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"The caves are really great," Parker chips in. "Dugout Dick uses old car windows and mud for doors--and you can even cook in them. Joe and I spent last Christmas up there."
"When I talked to Joe, though, he'd just left Idaho and moved to New Orleans," Bartenhagen continues. "And I told him, `Hey, we need a manager. Why don't you come up here?' And he said okay."
With Lusi effectively recruited, Bartenhagen and his fellows recorded a demo tape and shipped it to every record company they could find. The response they received from most of them ranged between indifference and discomfort--about what you'd expect from people much more familiar with commercial product than art. The exception was Shimmy Disc's Kramer, who sent back a letter overflowing with compliments. "He said he couldn't sign anybody right then," Farina reports, "but he offered to help us in any way he could."
He proved to be as good as his word. After receiving the expected number of rejections, the Lumps called Kramer and asked for advice about putting out a disc on their own. He countered by offering to produce it himself at his studio in New Jersey; furthermore, he invited them to stay at his home during the recording process. The players purchased a 1976 Ford Chateau van for the grand total of $100 and hit the highway. Remarkably, they made it to Kramer's place alive.
"As soon as we got there, he sat us down and gave us a little talk about the music business," Farina says. "He has a subversive way of looking at things. He told us, `Do what you've got to do to get in the door, and then start doing weird things.'"
Five days of intense recording later, the entirety of Clean Hits was down on tape--and Tom Peppard and Martin Wachter of Sh-Mow Records promptly agreed to release it. The platter, complete with an enthusiastically bizarre art design, reached the marketplace in early September, and since that time it's garnered a variety of reviews. Parker recounts, "One was great, one was okay, and the other one was like, `What the hell is this?'"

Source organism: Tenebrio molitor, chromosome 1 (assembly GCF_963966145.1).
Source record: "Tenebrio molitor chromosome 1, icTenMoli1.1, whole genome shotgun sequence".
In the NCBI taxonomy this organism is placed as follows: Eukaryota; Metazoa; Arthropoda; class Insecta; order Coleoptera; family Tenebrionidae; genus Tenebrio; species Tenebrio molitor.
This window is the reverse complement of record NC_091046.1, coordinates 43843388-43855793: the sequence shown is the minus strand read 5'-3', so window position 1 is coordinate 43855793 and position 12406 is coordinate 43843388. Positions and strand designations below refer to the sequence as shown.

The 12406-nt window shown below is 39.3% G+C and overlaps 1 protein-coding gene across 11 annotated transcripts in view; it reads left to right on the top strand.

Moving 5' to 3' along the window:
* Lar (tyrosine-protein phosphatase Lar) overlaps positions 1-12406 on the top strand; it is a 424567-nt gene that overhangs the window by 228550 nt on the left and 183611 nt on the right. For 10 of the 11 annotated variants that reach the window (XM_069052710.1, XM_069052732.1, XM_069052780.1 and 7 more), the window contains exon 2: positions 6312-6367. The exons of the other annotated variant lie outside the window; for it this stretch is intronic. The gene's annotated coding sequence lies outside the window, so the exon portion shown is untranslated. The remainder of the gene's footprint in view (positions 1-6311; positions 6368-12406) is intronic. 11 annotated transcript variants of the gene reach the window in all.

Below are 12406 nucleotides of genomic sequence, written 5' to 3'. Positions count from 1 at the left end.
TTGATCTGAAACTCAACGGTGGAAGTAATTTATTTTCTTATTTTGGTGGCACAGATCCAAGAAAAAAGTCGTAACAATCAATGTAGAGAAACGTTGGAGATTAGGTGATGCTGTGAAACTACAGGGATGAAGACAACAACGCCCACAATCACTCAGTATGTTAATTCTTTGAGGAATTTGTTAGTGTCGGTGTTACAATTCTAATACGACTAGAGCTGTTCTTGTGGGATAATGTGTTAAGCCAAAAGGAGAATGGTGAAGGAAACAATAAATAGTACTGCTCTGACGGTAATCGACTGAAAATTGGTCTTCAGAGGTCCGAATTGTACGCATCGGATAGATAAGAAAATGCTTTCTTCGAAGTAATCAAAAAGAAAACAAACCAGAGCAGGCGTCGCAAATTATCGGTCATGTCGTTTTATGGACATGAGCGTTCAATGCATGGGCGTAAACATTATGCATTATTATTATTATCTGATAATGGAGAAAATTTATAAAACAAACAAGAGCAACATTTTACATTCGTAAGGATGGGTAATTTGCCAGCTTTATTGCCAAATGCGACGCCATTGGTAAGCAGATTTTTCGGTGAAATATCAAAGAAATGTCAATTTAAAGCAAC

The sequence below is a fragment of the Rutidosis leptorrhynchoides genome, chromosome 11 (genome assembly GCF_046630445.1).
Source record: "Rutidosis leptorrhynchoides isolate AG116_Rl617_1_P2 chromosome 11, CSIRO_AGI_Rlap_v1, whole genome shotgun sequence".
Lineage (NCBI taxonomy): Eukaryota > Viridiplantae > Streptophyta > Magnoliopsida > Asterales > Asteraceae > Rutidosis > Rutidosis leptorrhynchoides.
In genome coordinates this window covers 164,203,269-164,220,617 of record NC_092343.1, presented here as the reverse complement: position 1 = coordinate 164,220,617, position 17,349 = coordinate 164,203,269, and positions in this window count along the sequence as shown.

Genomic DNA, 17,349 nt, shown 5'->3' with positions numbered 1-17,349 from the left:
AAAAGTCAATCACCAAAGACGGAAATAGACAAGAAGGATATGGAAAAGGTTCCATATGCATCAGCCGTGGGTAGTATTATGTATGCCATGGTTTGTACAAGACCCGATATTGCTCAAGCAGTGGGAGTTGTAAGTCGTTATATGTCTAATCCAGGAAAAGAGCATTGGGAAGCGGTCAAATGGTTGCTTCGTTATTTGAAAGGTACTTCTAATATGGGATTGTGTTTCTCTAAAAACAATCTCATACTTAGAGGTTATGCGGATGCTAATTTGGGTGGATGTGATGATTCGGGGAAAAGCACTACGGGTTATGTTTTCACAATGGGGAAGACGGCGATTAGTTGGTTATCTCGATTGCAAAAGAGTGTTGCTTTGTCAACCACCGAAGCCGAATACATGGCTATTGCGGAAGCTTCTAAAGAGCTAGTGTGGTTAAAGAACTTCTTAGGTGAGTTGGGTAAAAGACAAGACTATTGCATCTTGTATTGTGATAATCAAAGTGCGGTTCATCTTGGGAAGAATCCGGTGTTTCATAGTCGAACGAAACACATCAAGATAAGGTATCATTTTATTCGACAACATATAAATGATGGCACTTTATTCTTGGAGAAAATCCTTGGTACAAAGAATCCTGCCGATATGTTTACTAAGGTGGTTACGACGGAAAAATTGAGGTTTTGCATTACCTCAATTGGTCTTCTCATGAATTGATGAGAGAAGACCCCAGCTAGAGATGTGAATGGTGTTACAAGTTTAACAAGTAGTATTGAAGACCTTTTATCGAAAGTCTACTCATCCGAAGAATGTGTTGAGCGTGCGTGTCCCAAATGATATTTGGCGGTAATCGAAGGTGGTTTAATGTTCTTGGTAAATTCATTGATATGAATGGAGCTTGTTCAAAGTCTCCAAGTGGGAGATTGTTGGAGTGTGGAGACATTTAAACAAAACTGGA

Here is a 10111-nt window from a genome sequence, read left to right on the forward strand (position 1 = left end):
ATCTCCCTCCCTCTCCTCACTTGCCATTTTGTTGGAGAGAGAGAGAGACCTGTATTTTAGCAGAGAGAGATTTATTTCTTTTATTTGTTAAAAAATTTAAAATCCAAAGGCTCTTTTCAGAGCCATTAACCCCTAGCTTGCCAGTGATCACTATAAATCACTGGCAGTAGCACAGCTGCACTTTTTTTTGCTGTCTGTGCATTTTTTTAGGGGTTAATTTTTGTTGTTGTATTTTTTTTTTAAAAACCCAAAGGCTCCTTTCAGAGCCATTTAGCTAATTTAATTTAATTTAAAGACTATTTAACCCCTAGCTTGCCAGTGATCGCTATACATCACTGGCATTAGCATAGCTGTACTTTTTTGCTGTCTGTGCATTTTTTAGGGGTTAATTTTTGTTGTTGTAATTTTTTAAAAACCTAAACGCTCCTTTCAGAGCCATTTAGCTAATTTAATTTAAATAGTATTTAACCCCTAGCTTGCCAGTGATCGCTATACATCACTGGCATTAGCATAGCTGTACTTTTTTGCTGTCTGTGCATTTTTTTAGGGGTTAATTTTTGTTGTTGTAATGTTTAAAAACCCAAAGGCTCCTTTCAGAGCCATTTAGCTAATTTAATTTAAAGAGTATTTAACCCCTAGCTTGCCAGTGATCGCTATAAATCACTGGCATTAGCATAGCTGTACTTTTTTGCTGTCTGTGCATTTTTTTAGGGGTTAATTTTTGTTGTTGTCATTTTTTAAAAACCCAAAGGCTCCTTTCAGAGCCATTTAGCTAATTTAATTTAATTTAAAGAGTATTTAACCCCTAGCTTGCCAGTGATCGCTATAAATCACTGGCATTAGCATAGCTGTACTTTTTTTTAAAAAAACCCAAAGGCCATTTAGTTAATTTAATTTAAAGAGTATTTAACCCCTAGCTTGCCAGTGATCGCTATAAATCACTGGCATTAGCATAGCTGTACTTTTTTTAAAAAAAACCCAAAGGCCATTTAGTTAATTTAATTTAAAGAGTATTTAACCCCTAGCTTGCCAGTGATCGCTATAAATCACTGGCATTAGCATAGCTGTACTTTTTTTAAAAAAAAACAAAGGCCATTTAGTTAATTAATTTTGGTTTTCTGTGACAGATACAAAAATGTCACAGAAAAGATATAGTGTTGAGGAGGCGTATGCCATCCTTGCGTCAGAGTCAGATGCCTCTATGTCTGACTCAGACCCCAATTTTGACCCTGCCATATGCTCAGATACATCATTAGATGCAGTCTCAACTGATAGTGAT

Reactions from audiences outside Fort Collins have been just as diverse. For every positive experience, there's been its polar opposite--for instance, a date in Laramie, Wyoming, that went bad as soon as Farina attempted to spice up "Paranoid" by inviting those gathered to sing along. "But even with all that, we met some good people there," he volunteers.
"Yeah," Mather adds, "but we had to get them stoned first to find out how good they were."
Worse was an appearance in Gunnison that was attended by all of two people, both of whom left before the group had finished. "We were still playing when the bartenders stuck their head into the room and said, `Could you quit playing? Since there's nobody here, we'd like to close and go home.'"
"After we packed up, we found out that everybody else in town was at this karaoke bar," Farina goes on. "So we went down there, and Stephen got to sing `Surrender.' That way it wasn't a total loss."
Things are bound to get better. Won Lump Some may never appeal to everyone, but its compositions resound with the sorts of quirks from which cult followings are built. And for the adventurous music lover, the band is extremely appealing live. All of the Lumps are multi-instrumentalists who delight in trading axes such as Parker's demented Casiotone and a bizarre, semi-zither called a perepelochka that Mather got his hands on after "my girlfriend stole it from her job at Children's World." The group is looking for another contraption--an ancient keyboard setup--to supplement this array of gear, in part, according to Parker, "because we need to give Gordy something to do."
It's probably just as well that Gordy wasn't on stage at Herman's; the crowd there had more than enough to digest as it was. Afterward, though, the attendees thanked Won Lump Some with a relatively warm round of applause--and later, several people came up to the musicians to express just how much they'd enjoyed the show. Bartenhagen is relieved. "Thank goodness," he says, "that there are some open-minded people in the world.
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